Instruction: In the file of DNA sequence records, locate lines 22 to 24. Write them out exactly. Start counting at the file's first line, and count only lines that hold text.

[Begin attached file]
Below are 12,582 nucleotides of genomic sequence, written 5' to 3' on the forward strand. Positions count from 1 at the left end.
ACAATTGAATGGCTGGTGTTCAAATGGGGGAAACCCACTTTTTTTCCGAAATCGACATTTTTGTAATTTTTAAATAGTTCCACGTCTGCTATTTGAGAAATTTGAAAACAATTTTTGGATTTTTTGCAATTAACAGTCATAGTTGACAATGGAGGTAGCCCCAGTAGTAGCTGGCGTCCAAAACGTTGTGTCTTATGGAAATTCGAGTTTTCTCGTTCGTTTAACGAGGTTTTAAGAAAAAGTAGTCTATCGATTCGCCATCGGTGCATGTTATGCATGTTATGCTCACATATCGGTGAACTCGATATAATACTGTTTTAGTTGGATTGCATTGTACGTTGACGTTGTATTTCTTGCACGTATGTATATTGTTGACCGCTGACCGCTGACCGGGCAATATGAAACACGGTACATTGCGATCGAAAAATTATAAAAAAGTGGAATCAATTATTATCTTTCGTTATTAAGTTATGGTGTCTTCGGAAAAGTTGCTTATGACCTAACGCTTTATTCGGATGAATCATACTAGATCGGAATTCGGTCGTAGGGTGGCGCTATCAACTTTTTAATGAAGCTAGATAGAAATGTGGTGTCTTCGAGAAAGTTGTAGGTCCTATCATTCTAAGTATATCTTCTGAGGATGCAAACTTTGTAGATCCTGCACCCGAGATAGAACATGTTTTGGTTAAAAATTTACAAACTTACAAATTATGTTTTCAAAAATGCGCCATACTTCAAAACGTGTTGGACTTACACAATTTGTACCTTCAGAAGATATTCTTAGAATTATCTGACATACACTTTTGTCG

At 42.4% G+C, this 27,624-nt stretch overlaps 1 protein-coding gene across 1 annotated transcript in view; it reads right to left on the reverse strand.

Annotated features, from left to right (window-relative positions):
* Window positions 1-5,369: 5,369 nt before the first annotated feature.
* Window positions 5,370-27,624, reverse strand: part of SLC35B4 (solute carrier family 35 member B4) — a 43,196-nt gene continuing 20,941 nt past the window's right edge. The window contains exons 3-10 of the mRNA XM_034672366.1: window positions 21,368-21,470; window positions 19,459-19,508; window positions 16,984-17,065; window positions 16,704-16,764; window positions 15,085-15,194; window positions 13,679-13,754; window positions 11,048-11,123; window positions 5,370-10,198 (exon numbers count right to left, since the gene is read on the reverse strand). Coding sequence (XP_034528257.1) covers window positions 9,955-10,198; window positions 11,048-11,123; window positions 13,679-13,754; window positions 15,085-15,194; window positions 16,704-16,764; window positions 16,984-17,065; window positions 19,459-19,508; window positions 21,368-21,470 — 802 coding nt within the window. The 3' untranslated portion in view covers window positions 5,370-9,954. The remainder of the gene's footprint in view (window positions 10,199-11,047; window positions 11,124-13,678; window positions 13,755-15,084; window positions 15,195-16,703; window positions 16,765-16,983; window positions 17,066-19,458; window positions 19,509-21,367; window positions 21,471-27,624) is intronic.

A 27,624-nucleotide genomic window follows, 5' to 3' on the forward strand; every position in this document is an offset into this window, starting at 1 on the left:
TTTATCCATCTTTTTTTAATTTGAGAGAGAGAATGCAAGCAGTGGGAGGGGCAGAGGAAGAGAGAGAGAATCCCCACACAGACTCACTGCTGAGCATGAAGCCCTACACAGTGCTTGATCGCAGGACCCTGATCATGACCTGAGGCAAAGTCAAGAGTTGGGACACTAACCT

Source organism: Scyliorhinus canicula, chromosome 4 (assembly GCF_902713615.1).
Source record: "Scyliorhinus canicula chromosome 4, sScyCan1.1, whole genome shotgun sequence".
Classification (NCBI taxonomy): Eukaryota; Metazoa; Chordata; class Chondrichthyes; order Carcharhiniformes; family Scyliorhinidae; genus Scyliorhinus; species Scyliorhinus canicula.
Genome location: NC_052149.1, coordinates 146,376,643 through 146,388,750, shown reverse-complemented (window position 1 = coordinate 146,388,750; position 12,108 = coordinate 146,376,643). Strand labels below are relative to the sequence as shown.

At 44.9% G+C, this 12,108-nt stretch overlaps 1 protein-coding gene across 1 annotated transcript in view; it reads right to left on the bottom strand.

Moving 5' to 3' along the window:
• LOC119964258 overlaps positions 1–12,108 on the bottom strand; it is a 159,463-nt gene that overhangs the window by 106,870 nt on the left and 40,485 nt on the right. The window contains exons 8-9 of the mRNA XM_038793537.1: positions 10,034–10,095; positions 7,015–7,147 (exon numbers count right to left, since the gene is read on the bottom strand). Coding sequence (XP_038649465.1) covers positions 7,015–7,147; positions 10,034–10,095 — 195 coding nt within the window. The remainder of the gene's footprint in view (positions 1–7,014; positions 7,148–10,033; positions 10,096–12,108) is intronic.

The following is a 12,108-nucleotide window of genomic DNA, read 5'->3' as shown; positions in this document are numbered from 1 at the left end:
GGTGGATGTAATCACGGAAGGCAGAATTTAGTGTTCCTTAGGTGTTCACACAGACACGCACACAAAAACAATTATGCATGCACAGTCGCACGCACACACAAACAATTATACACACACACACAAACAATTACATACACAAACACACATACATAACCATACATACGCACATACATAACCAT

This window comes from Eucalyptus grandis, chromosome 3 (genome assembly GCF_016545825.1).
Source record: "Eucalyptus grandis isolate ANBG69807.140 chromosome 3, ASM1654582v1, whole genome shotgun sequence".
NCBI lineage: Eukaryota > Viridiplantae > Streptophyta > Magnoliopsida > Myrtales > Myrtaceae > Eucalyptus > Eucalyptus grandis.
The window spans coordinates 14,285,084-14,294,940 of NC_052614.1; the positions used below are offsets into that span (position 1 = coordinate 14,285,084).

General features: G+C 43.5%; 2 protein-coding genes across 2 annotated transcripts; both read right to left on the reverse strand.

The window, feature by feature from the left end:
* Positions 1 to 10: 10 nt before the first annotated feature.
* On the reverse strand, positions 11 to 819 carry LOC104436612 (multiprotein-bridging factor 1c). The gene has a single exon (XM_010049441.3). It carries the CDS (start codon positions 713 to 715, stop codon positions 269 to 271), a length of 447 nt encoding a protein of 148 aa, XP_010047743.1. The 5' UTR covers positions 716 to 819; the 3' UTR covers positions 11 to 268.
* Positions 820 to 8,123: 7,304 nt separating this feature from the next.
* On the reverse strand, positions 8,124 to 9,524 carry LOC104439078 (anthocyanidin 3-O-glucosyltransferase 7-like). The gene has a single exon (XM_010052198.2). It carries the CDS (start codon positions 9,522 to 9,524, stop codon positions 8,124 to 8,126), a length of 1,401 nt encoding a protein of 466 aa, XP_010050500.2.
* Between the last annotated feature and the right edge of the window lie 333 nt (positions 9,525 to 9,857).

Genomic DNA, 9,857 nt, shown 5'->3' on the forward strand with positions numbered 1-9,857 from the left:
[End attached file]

General features: G+C 43.5%; 2 protein-coding genes across 2 annotated transcripts; both read right to left on the reverse strand.

The window, feature by feature from the left end:
* Positions 1 to 10: 10 nt before the first annotated feature.